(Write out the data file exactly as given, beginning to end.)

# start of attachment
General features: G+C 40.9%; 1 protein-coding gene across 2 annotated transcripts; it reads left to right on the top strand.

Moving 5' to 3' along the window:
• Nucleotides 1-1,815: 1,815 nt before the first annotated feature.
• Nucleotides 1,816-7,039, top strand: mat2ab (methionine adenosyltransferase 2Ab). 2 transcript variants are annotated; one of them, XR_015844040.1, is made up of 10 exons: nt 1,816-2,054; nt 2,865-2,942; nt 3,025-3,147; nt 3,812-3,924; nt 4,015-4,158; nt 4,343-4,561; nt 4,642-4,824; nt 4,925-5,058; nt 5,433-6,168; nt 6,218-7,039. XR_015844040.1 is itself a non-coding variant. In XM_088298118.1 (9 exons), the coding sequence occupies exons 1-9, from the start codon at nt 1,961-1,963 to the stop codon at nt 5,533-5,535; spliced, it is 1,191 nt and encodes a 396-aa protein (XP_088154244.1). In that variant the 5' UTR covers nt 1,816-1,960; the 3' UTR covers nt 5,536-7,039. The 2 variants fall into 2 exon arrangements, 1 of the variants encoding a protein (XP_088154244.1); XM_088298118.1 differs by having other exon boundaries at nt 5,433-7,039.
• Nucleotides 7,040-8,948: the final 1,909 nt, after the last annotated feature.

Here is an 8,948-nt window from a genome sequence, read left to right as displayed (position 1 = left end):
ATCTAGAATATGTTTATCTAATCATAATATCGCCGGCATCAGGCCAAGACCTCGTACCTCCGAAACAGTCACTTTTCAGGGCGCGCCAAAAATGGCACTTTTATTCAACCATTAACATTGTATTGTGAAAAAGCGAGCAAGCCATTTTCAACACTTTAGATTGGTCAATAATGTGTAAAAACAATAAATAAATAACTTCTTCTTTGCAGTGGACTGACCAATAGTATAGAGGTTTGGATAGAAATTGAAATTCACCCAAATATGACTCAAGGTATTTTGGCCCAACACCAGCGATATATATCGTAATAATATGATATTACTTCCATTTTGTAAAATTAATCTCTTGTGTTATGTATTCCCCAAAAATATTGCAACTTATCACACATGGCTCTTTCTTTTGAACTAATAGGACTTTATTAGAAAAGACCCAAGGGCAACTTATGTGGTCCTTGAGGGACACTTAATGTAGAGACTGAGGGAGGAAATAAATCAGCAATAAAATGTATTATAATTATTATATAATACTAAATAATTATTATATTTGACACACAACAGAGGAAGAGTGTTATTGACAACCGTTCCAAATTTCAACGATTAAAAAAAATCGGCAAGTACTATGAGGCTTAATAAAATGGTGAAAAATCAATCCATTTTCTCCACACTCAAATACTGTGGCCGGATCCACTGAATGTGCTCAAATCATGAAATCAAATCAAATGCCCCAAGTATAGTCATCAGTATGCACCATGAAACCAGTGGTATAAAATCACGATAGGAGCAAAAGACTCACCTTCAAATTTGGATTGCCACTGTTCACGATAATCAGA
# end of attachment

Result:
General features: G+C 40.9%; 1 protein-coding gene across 2 annotated transcripts; it reads left to right on the top strand.

Moving 5' to 3' along the window:
• Nucleotides 1-1,815: 1,815 nt before the first annotated feature.
• Nucleotides 1,816-7,039, top strand: mat2ab (methionine adenosyltransferase 2Ab). 2 transcript variants are annotated; one of them, XR_015844040.1, is made up of 10 exons: nt 1,816-2,054; nt 2,865-2,942; nt 3,025-3,147; nt 3,812-3,924; nt 4,015-4,158; nt 4,343-4,561; nt 4,642-4,824; nt 4,925-5,058; nt 5,433-6,168; nt 6,218-7,039. XR_015844040.1 is itself a non-coding variant. In XM_088298118.1 (9 exons), the coding sequence occupies exons 1-9, from the start codon at nt 1,961-1,963 to the stop codon at nt 5,533-5,535; spliced, it is 1,191 nt and encodes a 396-aa protein (XP_088154244.1). In that variant the 5' UTR covers nt 1,816-1,960; the 3' UTR covers nt 5,536-7,039. The 2 variants fall into 2 exon arrangements, 1 of the variants encoding a protein (XP_088154244.1); XM_088298118.1 differs by having other exon boundaries at nt 5,433-7,039.
• Nucleotides 7,040-8,948: the final 1,909 nt, after the last annotated feature.

Here is an 8,948-nt window from a genome sequence, read left to right as displayed (position 1 = left end):
ATCTAGAATATGTTTATCTAATCATAATATCGCCGGCATCAGGCCAAGACCTCGTACCTCCGAAACAGTCACTTTTCAGGGCGCGCCAAAAATGGCACTTTTATTCAACCATTAACATTGTATTGTGAAAAAGCGAGCAAGCCATTTTCAACACTTTAGATTGGTCAATAATGTGTAAAAACAATAAATAAATAACTTCTTCTTTGCAGTGGACTGACCAATAGTATAGAGGTTTGGATAGAAATTGAAATTCACCCAAATATGACTCAAGGTATTTTGGCCCAACACCAGCGATATATATCGTAATAATATGATATTACTTCCATTTTGTAAAATTAATCTCTTGTGTTATGTATTCCCCAAAAATATTGCAACTTATCACACATGGCTCTTTCTTTTGAACTAATAGGACTTTATTAGAAAAGACCCAAGGGCAACTTATGTGGTCCTTGAGGGACACTTAATGTAGAGACTGAGGGAGGAAATAAATCAGCAATAAAATGTATTATAATTATTATATAATACTAAATAATTATTATATTTGACACACAACAGAGGAAGAGTGTTATTGACAACCGTTCCAAATTTCAACGATTAAAAAAAATCGGCAAGTACTATGAGGCTTAATAAAATGGTGAAAAATCAATCCATTTTCTCCACACTCAAATACTGTGGCCGGATCCACTGAATGTGCTCAAATCATGAAATCAAATCAAATGCCCCAAGTATAGTCATCAGTATGCACCATGAAACCAGTGGTATAAAATCACGATAGGAGCAAAAGACTCACCTTCAAATTTGGATTGCCACTGTTCACGATAATCAGA